[QM] Time dependent operator

  • #1
Mathitalian
28
0

Homework Statement


Let
[tex]H= \frac{1}{2}m(V_x^2+V_y^2+V_z^2)+u(\vec{Q})[/tex]
be the hamiltonian operator for a particle which has mass m>0 with
[tex]u(\vec{Q})=\lambda_0 (Q_x^2+ Q_y^2)[/tex].
Knowing that
[tex][Q_\alpha, m V_\beta]=i \delta_{\alpha \beta}[/tex].
Show that If
[tex]\displaystyle A_\alpha= \frac{d V_\alpha^{(t)}}{d t}[/tex]
then
[tex]\displaystyle mA_\alpha = -\frac{\partial u(\vec{Q})}{\partial x_\alpha}[/tex]

Homework Equations


Note that
Q is position operator, V is velocity operator, A is acceleration operator
[tex][A_1, A_2]= A_1 A_2-A_2 A_1[/tex]

The Attempt at a Solution



The problem is equivalent to show that [tex]A_\alpha= -\frac{\partial u(\vec{Q})}{m\partial x_\alpha}[/tex], but it is difficult to me, because of time dependent operator [tex]V_{\alpha}^{(t)}[/tex].
I think that the relation [tex]V_{\alpha}^{(t)}= i U_{t}^{-1}[H, V_{\alpha}]U_t[/tex] is useful. Now
[tex][H, V_\alpha]= [u(\vec{Q}), V_\alpha]= [\lambda_0 (Q_x^2+ Q_y^2), V_\alpha]=\frac{\lambda_0}{m}(2 i (\delta_{\alpha, x}Q_x+ \delta_{\alpha, y}Q_y))= i \frac{\partial u(\vec{Q})}{m x_{\alpha}} [/tex]

So
[tex]V_\alpha^{(t)}=i U_t^{-1}[H, V_\alpha]U_t = - U_t^{-1} \frac{\partial u(\vec{Q})}{m x_\alpha}U_t[/tex].
Now I'm stuck. Any helps will be appreciated. Thank you.

Sorry for mistakes in english language. I'm italian :)
 
Last edited:

Answers and Replies

  • #2
G01
Homework Helper
Gold Member
2,696
17
I think that the relation [tex]V_{\alpha}^{(t)}= i U_{t}^{-1}[H, V_{\alpha}]U_t[/tex] is useful.

This is not correct. I think you are mixing together two different relations. One is the time dependence of an operator in the Heisenberg picture:

[tex]V_a(t)=U^{-1}V_aU[/tex]

where U is the time translation operator.

The other relation is the Heisenberg Equation of Motion for operators in the Heisenberg picture:

[tex]\frac{dV_a(t)}{dt}=\frac{1}{i\hbar}[H,V_a(t)][/tex]

from which we can find an "expectation value equation of motion:"

[tex]\frac{d<V_a(t)>}{dt}=\frac{1}{i\hbar}<[H,V_a(t)]>[/tex]

You are essentially being asked to show that the quantum expectation values obey equations similar in form to their classical variable counterparts.

You should be able to get to the result directly if you start from the third equation in this post.
 
Last edited:
  • #3
Mathitalian
28
0
Oh, I'm so sorry for this terrible mistake. You're right. To tell the truth, when I posted the question, it was night in Italy.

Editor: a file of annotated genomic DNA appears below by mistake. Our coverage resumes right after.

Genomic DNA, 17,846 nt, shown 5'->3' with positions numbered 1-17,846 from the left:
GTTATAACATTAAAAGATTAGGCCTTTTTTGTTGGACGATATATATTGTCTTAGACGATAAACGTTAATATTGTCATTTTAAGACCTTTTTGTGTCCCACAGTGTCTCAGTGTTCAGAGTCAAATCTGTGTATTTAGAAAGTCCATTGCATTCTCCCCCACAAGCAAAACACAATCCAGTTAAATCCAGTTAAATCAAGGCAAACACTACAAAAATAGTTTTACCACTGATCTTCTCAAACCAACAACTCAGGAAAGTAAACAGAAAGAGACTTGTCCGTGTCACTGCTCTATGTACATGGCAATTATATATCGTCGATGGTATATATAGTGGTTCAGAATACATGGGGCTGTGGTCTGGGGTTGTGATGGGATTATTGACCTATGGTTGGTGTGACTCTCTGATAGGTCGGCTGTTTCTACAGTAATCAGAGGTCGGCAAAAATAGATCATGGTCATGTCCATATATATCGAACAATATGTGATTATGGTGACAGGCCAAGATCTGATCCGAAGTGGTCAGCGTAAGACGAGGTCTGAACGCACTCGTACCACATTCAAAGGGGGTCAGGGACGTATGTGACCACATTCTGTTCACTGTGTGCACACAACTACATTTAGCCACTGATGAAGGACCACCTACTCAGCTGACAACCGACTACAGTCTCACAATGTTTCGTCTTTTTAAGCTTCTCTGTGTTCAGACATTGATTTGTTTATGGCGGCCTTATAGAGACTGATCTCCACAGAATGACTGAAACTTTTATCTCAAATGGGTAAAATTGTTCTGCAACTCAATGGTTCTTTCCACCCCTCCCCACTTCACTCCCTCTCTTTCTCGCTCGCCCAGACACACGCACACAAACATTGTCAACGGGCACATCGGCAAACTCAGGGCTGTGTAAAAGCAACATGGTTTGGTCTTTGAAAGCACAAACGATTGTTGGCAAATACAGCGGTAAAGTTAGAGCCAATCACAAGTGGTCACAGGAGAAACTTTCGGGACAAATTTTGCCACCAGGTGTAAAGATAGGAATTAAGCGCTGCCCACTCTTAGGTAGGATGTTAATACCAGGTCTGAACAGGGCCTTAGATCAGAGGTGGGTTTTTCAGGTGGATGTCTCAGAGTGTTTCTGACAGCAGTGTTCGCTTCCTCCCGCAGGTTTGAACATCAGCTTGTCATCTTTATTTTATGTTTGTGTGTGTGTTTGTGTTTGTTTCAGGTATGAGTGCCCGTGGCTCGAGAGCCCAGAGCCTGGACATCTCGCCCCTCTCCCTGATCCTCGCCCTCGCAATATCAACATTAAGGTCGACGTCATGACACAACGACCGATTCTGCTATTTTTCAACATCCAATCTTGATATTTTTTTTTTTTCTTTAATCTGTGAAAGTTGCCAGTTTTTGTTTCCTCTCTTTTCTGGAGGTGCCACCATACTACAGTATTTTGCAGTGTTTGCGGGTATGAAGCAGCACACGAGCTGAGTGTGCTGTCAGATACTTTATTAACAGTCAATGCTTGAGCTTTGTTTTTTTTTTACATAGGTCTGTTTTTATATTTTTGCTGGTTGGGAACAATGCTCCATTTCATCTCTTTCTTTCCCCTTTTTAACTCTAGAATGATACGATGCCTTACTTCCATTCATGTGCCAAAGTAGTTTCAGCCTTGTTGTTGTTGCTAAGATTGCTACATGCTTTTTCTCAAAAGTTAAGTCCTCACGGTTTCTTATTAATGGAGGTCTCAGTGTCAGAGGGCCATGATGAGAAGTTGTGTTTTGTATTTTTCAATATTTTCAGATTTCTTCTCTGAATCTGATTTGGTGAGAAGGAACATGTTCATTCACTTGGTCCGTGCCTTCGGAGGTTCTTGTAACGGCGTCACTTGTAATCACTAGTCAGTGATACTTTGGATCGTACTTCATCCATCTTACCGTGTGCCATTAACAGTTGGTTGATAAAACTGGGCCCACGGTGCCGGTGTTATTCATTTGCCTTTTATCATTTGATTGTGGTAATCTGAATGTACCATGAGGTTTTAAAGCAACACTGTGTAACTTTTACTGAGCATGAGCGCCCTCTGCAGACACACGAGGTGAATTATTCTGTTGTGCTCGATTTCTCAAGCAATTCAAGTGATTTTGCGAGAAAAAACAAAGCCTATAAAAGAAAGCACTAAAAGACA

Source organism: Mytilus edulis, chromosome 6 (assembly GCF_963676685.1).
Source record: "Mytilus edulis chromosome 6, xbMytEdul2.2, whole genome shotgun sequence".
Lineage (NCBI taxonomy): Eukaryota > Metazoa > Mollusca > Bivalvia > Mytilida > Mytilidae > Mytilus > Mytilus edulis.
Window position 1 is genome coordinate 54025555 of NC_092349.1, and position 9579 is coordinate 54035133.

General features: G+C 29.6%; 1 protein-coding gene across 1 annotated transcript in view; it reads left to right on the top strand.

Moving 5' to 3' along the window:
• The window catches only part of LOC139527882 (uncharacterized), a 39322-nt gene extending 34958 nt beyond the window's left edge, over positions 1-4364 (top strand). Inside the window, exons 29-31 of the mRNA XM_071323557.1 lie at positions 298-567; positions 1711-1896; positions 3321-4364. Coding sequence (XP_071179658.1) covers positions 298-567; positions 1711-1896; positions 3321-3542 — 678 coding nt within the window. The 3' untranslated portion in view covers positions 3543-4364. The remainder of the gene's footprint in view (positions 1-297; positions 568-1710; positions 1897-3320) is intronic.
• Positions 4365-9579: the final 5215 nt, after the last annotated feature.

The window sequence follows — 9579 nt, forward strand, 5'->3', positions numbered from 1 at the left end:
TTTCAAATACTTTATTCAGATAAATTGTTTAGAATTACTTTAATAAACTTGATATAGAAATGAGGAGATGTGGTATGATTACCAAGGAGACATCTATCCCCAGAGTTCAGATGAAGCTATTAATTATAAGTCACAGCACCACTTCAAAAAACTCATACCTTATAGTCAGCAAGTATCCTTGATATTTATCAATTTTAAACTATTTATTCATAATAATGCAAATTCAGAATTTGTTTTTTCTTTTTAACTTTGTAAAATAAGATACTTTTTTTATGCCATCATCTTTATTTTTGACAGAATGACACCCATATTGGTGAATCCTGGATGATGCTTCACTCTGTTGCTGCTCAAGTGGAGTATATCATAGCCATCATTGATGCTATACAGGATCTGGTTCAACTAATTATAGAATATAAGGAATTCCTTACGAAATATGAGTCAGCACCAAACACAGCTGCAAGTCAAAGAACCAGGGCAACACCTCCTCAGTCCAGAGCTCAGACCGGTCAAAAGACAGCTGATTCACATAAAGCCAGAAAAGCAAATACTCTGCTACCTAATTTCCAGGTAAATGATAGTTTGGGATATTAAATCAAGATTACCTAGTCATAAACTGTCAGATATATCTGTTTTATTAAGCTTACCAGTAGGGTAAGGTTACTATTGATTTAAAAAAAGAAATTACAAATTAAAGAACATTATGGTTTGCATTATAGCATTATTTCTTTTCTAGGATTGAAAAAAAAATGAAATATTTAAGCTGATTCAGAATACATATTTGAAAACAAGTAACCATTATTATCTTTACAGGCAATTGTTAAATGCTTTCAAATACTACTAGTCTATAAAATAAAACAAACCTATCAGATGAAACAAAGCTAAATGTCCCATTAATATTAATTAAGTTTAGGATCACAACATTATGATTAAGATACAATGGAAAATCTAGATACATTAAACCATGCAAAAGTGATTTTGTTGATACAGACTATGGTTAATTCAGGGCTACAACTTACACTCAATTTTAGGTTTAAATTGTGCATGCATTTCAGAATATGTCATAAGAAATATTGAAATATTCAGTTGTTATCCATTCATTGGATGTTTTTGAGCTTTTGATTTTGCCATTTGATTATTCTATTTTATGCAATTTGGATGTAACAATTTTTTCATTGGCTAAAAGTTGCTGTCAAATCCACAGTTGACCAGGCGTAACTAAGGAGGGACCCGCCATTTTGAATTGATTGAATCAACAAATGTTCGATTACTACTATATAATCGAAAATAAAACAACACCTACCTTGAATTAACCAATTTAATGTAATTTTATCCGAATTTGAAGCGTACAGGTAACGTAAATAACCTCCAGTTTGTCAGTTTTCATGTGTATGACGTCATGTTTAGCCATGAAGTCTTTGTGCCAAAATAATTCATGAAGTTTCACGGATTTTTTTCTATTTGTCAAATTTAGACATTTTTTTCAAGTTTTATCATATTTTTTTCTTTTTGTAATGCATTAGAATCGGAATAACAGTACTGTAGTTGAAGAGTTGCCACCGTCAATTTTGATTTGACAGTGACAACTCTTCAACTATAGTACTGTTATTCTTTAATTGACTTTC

My intent was to use
[tex]
\frac{dV_\alpha^{(t)}}{d t}=i U_t^{-1}[H, V_\alpha]U_t = - U_t^{-1} \frac{\partial u(\vec{Q})}{m\partial x_\alpha}U_t
[/tex]

Now, from
[tex]i U_t^{-1}[H, V_\alpha]U_t = - U_t^{-1} \frac{\partial u(\vec{Q})}{m \partial x_\alpha}U_t[/tex]

How can i complete the proof? Thank you for your help.
 
Last edited:
  • #4
G01
Homework Helper
Gold Member
2,696
17
Bring the U operators inside the derivative (they do not depend on x). Then remember that the Hamiltonian, and thus the potential energy operator, is time independent.
 
Last edited:
  • #5
Mathitalian
28
0
Bring the U operators inside the derivative (they do not depend on x). Then remember that the Hamiltonian, and thus the potential energy operator, is time independent.

I'm not so good in physics, so forgive me if I'm going to say something stupid..

From your word, can i conclude that
[tex]\displaystyle\left[U_t, \frac{\partial u(\vec{Q})}{m \partial x_\alpha}\right]=O[/tex]
i.e. the operators commute?
 
  • #6
G01
Homework Helper
Gold Member
2,696
17
Yes. And what does that then imply?
 
  • #7
Mathitalian
28
0
[tex]\displaystyle\left[U_t, \frac{\partial u(\vec{Q})}{m \partial x_\alpha}\right]=O\implies U_t\frac{\partial u(\vec{Q})}{m \partial x_\alpha}=\frac{\partial u(\vec{Q})}{m \partial x_\alpha} U_t
[/tex]
then
[tex]- U_t^{-1} \frac{\partial u(\vec{Q})}{m\partial x_\alpha}U_t = - U_t^{-1} U_t\frac{\partial u(\vec{Q})}{m\partial x_\alpha}= -\frac{\partial u(\vec{Q})}{m\partial x_\alpha}[/tex]
as we want.

I think it is ok now, right?

Thanks a ton
 
  • #8
G01
Homework Helper
Gold Member
2,696
17
Yes, you got it. You're welcome. :smile:
 

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